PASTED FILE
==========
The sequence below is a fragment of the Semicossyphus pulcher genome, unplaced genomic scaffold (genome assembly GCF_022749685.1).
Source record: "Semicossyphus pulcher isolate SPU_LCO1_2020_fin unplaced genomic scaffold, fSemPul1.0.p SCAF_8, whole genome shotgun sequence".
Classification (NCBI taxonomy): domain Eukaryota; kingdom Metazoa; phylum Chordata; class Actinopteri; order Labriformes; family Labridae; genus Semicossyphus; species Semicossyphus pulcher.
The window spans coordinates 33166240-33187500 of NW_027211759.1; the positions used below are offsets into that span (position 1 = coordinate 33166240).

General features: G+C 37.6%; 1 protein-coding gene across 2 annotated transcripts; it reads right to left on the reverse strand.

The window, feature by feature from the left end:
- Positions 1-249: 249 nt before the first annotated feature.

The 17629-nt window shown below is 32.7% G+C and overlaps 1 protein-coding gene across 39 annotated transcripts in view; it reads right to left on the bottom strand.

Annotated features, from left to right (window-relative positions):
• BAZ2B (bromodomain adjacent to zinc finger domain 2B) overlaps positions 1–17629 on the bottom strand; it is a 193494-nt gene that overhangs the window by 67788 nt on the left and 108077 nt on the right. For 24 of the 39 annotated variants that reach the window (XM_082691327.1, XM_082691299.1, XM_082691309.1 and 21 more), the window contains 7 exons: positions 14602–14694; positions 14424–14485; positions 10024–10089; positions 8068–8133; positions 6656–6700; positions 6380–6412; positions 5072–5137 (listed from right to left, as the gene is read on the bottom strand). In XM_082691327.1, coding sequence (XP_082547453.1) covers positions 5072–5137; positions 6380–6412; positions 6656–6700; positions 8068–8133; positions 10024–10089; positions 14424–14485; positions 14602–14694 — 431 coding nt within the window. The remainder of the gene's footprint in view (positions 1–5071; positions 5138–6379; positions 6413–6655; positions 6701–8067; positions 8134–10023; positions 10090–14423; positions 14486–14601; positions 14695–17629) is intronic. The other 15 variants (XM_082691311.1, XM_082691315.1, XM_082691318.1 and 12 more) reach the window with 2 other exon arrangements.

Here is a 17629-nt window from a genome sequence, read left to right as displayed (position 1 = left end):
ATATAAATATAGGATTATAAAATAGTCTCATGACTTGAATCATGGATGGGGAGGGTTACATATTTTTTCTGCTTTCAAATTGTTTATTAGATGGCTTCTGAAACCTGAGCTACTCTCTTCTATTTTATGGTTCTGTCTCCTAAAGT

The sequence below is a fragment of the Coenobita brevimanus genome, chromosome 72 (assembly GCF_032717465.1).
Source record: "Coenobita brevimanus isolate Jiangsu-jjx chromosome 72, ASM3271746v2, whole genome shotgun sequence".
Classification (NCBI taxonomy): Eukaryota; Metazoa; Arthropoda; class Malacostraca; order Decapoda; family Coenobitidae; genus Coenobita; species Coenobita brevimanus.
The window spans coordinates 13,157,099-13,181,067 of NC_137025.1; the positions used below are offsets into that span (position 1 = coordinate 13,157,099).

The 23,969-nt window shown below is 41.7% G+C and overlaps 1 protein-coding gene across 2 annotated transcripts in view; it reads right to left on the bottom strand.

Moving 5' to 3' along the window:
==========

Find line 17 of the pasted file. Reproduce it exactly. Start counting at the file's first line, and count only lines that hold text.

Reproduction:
The 23,969-nt window shown below is 41.7% G+C and overlaps 1 protein-coding gene across 2 annotated transcripts in view; it reads right to left on the bottom strand.